*This article is a modern analysis of the themes and content of “The Feminist Mystake“ (Fall 2013), the seventh installment of our From The Archive series.*
“To speak of trans and feminist theories and activism as being distinct can be a kind of discursive violence as it cleaves in twain a single complex, interdependent organism, tearing root tendrils from trunk and plucking fruit haphazardly from various branches.”
This quote comes from Gender Studies scholar Krista Scott-Dixon from her article “Public Health, Private Parts: A Feminist Public-Health Approach to Trans Issues.” Though Scott-Dixon moves on to distinguish certain lines of thought as associated with feminist and trans scholarship, her point is clear: trans and feminist issues cannot be spliced in two.
In the 2013 article “The Feminist Mystake,” Kayla Vernon-Clark similarly identifies the shared spaces between feminist and LGBTQ+ communities but points to an upsetting lack of unity within the groups. The article recognizes that the feminist community has not always been welcoming to trans individuals, as they have used genitalia to create “the central tenant for entrance into female spaces” and have “sought to forcibly erase trans women’s identities.” On the other hand, the author notes that the goals of LGBTQ+ spaces have promoted harmful patriarchal structures through their focus on marriage equality above all else.
Since “The Feminist Mystake” was published, a lot has changed for feminists and LGBTQ+ activists alike. Following the legalization of same-sex marriage in the United States in 2015, LGBTQ+ groups have widened the scope of their advocacy, moving beyond their past centralization of the white, cisgender gay man. However, though progress has been made in LGBTQ+ activism, feminist spaces have become increasingly hostile towards trans women with the revitalized popularity of gender-critical feminists (more colloquially known as trans-exclusionary radical feminists, or TERFs). Their rise in influence in the United Kingdom, coupled with their allyship with American anti-women conservative groups, has led to a shockingly drastic increase in anti-trans legislation both in 2021 and the early months of 2022.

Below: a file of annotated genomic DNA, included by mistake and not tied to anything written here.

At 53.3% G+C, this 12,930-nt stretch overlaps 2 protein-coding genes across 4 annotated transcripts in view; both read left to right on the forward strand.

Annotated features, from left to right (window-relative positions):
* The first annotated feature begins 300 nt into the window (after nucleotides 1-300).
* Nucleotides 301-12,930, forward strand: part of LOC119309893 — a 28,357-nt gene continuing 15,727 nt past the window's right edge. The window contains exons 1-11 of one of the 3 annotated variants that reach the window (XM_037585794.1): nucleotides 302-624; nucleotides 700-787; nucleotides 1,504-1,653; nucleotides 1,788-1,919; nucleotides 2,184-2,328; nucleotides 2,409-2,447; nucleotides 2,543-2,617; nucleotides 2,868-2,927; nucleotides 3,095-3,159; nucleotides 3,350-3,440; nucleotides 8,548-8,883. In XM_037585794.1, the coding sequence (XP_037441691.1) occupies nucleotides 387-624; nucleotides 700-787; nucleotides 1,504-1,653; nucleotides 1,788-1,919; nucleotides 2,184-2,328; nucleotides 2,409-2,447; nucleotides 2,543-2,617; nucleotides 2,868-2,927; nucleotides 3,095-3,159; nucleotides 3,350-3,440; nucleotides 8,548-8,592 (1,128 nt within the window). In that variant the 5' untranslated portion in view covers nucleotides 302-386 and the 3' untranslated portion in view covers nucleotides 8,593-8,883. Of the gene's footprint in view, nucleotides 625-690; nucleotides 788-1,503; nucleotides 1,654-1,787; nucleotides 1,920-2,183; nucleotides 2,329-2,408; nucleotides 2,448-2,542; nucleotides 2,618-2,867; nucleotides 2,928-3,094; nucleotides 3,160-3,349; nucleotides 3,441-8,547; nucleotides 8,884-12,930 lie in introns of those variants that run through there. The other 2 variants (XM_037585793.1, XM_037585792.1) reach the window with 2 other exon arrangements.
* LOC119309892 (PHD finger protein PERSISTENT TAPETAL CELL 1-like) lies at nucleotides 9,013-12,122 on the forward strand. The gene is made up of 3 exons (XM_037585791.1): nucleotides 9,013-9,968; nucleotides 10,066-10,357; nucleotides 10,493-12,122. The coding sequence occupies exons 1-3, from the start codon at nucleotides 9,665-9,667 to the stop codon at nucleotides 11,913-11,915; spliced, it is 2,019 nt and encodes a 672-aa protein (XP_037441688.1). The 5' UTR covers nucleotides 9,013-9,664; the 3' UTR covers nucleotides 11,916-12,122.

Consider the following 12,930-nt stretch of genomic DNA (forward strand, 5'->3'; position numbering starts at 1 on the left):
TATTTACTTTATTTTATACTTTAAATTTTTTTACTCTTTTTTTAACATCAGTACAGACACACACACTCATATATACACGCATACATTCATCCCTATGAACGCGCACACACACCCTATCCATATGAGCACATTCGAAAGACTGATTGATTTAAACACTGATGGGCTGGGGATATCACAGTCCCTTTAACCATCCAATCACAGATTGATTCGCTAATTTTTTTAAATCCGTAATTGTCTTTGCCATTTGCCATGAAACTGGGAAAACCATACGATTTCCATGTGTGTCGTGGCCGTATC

Gender-critical feminists are not a twenty-first century invention. The anti-trans ideology found in J.K. Rowling’s infamous tweets and blog post has been around since the second wave of feminism, when groups such as the Lesbian Feminist Liberation and the Daughters of Bilitis denied trans women entry into their meetings. Then, in 1979, Janice Raymond solidified many enduring gender critical arguments in her 1979 book “The Transsexual Empire,” in which she urged the government to mandate trans individuals out of existence. Many “radical” feminists purported that trans identities minimized the lived experiences of women under an oppressive patriarchy, while also erasing the concept of same-sex attraction. Even worse, trans individuals were depicted as predators that sought to violate women by gaining access to their private spaces. Now, with the increasing visibility of trans people in the media due to greater community acceptance, these same gender-critical arguments have emerged again with very few changes.